Except for the municipal arrondissements of its largest cities, the communes are the lowest level of administrative division in France and are governed by elected officials with extensive autonomous powers to implement national policy. A commune is city, or other municipality. "Commune" in English has a historical bias, implies an association with socialist political movements or philosophies, collectivist lifestyles, or particular history. There is nothing intrinsically different between commune in French; the French word commune appeared in the 12th century, from Medieval Latin communia, for a large gathering of people sharing a common life. As of January 2015, there were 36,681 communes in France, 36,552 of them in metropolitan France and 129 of them overseas; this is a higher total than that of any other European country, because French communes still reflect the division of France into villages or parishes at the time of the French Revolution. The whole territory of the French Republic is divided into communes.
This is unlike some other countries, such as the United States, where unincorporated areas directly governed by a county or a higher authority can be found. There are only a few exceptions: COM of Saint-Martin, it was a commune inside the Guadeloupe région. The commune structure was abolished when Saint-Martin became an overseas collectivity on 22 February 2007. COM of Wallis and Futuna, which still is divided according to the three traditional chiefdoms. COM of Saint Barthélemy, it was a commune inside the Guadeloupe region. The commune structure was abolished when Saint-Barthélemy became an overseas collectivity on 22 February 2007. Furthermore, two regions without permanent habitation have no communes: TOM of the French Southern and Antarctic Lands Clipperton Island in the Pacific Ocean In metropolitan France, the average area of a commune in 2004 was 14.88 square kilometres. The median area of metropolitan France's communes at the 1999 census was smaller, at 10.73 square kilometres. The median area is a better measure of the area of a typical French commune.
This median area is smaller than that of most European countries. In Italy, the median area of communes is 22 km2. Switzerland and the Länder of Rhineland-Palatinate, Schleswig-Holstein, Thuringia in Germany were the only places in Europe where the communes had a smaller median area than in France; the communes of France's overseas départements such as Réunion and French Guiana are large by French standards. They group into the same commune several villages or towns with sizeable distances among them. In Réunion, demographic expansion and sprawling urbanization have resulted in the administrative splitting of some communes; the median population of metropolitan France's communes at the 1999 census was 380 inhabitants. Again this is a small number, here France stands apart in Europe, with the lowest communes' median population of all the European countries; this small median population of French communes can be compared with Italy, where the median population of communes in 2001 was 2,343 inhabitants, Belgium, or Spain.
The median population given here should not hide the fact that there are pronounced differences in size between French communes. As mentioned in the introduction, a commune can be a city of 2 million inhabitants such as Paris, a town of 10,000 inhabitants, or just a hamlet of 10 inhabitants. What the median population tells us is that the vast majority of the French communes only have a few hundred inhabitants. In metropolitan France just over 50 percent of the 36,683 communes have fewer than 500 inhabitants a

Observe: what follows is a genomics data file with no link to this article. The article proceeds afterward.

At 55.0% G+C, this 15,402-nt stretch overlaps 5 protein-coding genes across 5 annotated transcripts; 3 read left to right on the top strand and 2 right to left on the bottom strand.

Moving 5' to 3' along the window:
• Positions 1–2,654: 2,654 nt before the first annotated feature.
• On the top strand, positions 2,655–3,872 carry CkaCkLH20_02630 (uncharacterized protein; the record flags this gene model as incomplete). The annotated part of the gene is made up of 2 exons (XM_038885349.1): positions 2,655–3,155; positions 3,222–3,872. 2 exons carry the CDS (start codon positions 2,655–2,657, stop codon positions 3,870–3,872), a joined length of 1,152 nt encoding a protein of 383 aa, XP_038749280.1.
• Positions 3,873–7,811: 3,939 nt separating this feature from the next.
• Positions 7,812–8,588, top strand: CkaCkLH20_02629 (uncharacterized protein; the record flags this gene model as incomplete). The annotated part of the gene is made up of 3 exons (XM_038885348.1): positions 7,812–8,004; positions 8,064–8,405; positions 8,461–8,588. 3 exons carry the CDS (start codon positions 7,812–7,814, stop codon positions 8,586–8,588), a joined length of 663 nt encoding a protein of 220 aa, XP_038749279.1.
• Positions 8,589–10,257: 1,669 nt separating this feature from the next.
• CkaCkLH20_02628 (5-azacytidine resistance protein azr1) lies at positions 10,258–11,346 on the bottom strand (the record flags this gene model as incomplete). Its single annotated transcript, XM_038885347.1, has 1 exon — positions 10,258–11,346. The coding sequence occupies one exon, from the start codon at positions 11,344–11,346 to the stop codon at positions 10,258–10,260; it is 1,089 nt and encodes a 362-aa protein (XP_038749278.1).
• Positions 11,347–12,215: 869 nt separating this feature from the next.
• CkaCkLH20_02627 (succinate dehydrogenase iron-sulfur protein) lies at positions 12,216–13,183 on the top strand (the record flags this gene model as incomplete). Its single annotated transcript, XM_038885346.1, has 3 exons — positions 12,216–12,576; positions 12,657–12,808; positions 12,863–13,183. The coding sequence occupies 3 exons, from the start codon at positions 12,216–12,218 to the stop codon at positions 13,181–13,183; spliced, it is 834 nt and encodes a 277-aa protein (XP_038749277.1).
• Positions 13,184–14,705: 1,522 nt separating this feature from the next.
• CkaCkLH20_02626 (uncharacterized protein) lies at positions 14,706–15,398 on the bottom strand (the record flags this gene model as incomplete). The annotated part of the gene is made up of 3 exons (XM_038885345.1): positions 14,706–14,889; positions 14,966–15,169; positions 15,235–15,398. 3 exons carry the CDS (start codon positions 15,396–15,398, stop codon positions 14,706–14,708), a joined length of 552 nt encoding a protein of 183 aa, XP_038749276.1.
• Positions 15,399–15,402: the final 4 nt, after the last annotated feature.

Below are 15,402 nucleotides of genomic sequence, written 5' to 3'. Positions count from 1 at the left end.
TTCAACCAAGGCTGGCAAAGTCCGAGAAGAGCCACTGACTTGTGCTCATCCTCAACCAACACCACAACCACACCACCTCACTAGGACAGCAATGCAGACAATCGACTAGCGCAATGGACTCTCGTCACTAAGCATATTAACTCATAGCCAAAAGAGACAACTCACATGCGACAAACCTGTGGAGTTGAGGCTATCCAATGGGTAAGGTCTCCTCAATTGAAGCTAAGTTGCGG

The Pacific Ocean is the largest and deepest of Earth's oceanic divisions. It extends from the Arctic Ocean in the north to the Southern Ocean in the south and is bounded by Asia and Australia in the west and the Americas in the east. At 165,250,000 square kilometers in area, this largest division of the World Ocean—and, in turn, the hydrosphere—covers about 46% of Earth's water surface and about one-third of its total surface area, making it larger than all of Earth's land area combined; the centers of both the Water Hemisphere and the Western Hemisphere are in the Pacific Ocean. The equator subdivides it into the North Pacific Ocean and South Pacific Ocean, with two exceptions: the Galápagos and Gilbert Islands, while straddling the equator, are deemed wholly within the South Pacific, its mean depth is 4,000 meters. The Mariana Trench in the western North Pacific is the deepest point in the world, reaching a depth of 10,911 meters; the western Pacific has many peripheral seas. Though the peoples of Asia and Oceania have traveled the Pacific Ocean since prehistoric times, the eastern Pacific was first sighted by Europeans in the early 16th century when Spanish explorer Vasco Núñez de Balboa crossed the Isthmus of Panama in 1513 and discovered the great "southern sea" which he named Mar del Sur.
The ocean's current name was coined by Portuguese explorer Ferdinand Magellan during the Spanish circumnavigation of the world in 1521, as he encountered favorable winds on reaching the ocean. He called it Mar Pacífico, which in both Portuguese and Spanish means "peaceful sea". Important human migrations occurred in the Pacific in prehistoric times. About 3000 BC, the Austronesian peoples on the island of Taiwan mastered the art of long-distance canoe travel and spread themselves and their languages south to the Philippines and maritime Southeast Asia. Long-distance trade developed all along the coast from Mozambique to Japan. Trade, therefore knowledge, extended to the Indonesian islands but not Australia. By at least 878 when there was a significant Islamic settlement in Canton much of this trade was controlled by Arabs or Muslims. In 219 BC Xu Fu sailed out into the Pacific searching for the elixir of immortality. From 1404 to 1433 Zheng He led expeditions into the Indian Ocean; the first contact of European navigators with the western edge of the Pacific Ocean was made by the Portuguese expeditions of António de Abreu and Francisco Serrão, via the Lesser Sunda Islands, to the Maluku Islands, in 1512, with Jorge Álvares's expedition to southern China in 1513, both ordered by Afonso de Albuquerque from Malacca.